The flowing borders of the Ornamental garden give way to the form and function of the Kitchen garden, where a cornucopia of fruit and vegetables proliferate in a vast expanse of well-ordered rows. Tuber/root vegetables, leafy greens and brassicas grow huge despite the lack of watering and intensify in flavour. Strawberries, raspberries, gooseberries, rhubarb and apples grow in profusion. Peach, apricot and fig trees ripen their delicate fruit on the warm south facing wall in the Kitchen garden. The remains of a 180 year old pear tree “Winter nellis” still flowers and fruits near the dividing wall. The sheer variety, size and scale of planting are staggering and is reminiscent of the mellow fruitfulness of Keats’s ode to Autumn. The ripe seasonal fruit and vegetables are picked daily and are made available to take away for a discretionary donation.

With over 30 varieties of apple planted in the garden, unsurprisingly the garden’s eating apples are among the most popular produce, there’s one to suit every taste. A debt of gratitude is due to those who supported the ‘Sponsor a Fruit Tree’ fundraising initiative which provided a much needed investment into the garden in the early stages of the project and also established a link between the sponsors in the community and the garden.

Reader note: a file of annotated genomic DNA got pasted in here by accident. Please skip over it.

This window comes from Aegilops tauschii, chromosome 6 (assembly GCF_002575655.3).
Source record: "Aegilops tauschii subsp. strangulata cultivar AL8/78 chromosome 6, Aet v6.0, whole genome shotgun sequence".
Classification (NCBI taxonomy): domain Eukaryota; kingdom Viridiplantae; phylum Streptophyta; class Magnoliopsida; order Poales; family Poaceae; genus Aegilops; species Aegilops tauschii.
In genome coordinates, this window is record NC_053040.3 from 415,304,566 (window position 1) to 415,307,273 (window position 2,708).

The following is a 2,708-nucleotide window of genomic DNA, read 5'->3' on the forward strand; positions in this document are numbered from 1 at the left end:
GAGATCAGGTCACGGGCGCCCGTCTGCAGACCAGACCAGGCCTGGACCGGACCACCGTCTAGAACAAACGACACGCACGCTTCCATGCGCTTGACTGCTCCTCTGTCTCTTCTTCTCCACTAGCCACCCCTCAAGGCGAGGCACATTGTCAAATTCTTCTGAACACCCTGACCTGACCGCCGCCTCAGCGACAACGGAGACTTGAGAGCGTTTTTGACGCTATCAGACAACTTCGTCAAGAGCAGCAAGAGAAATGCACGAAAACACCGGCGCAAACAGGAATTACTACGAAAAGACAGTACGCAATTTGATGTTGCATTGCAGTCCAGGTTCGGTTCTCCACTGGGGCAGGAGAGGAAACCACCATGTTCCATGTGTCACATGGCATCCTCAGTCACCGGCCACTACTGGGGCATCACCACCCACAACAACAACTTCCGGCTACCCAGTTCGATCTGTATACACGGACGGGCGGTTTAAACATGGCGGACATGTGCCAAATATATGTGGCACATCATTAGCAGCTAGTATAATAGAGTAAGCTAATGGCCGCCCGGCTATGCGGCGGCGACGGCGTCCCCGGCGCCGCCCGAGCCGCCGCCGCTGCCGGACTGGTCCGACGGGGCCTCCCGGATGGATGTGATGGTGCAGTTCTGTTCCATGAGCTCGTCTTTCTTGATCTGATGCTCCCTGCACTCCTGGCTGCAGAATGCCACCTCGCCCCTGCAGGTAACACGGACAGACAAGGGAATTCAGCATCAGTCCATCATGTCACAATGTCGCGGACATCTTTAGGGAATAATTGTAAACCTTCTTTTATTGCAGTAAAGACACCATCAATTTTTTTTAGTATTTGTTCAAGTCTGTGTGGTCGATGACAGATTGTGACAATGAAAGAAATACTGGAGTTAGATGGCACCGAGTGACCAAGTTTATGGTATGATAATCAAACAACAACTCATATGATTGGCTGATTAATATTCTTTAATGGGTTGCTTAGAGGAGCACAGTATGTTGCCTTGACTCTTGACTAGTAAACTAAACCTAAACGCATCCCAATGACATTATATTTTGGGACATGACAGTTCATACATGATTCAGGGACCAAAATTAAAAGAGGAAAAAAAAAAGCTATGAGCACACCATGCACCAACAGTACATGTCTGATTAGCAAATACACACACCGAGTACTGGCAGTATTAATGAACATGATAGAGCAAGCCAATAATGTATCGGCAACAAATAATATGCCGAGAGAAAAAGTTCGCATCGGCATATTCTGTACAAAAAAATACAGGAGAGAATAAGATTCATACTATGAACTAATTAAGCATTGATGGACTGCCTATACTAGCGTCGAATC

Not only giving of their fruit freely and abundantly the fruit trees and bushes add to the rich palette of colour in the garden, the fairy tale red of the ‘Discovery’ apple immediately springs to mind, and share their delicate, fragrant blossoms with man and nature alike.

The plants, too many to list individually here, and garden developments, have been documented daily on the garden’s Facebook page over the last 10 years. In addition to maintaining the garden and looking after its many visitors’ further enhancements continue to be made. The rudimentary remains of a Victorian Vinery/Orangery were revealed as the site was being cleared and this too has also been faithfully restored and replanted with young vines and repopulated with citrus fruits.

The success of this restoration project doesn’t lie solely in the reinstatement of the beautiful and fruitful garden but in its re-animation into a valuable community resource as a tourist attraction, a source of local employment and a recreational facility hosting a myriad of local and national events and featuring on radio and television. Jane Powers in the Sunday Times acknowledges this, ‘Colclough Walled Garden is as much about community as it is about horticulture, and it excels in both areas…’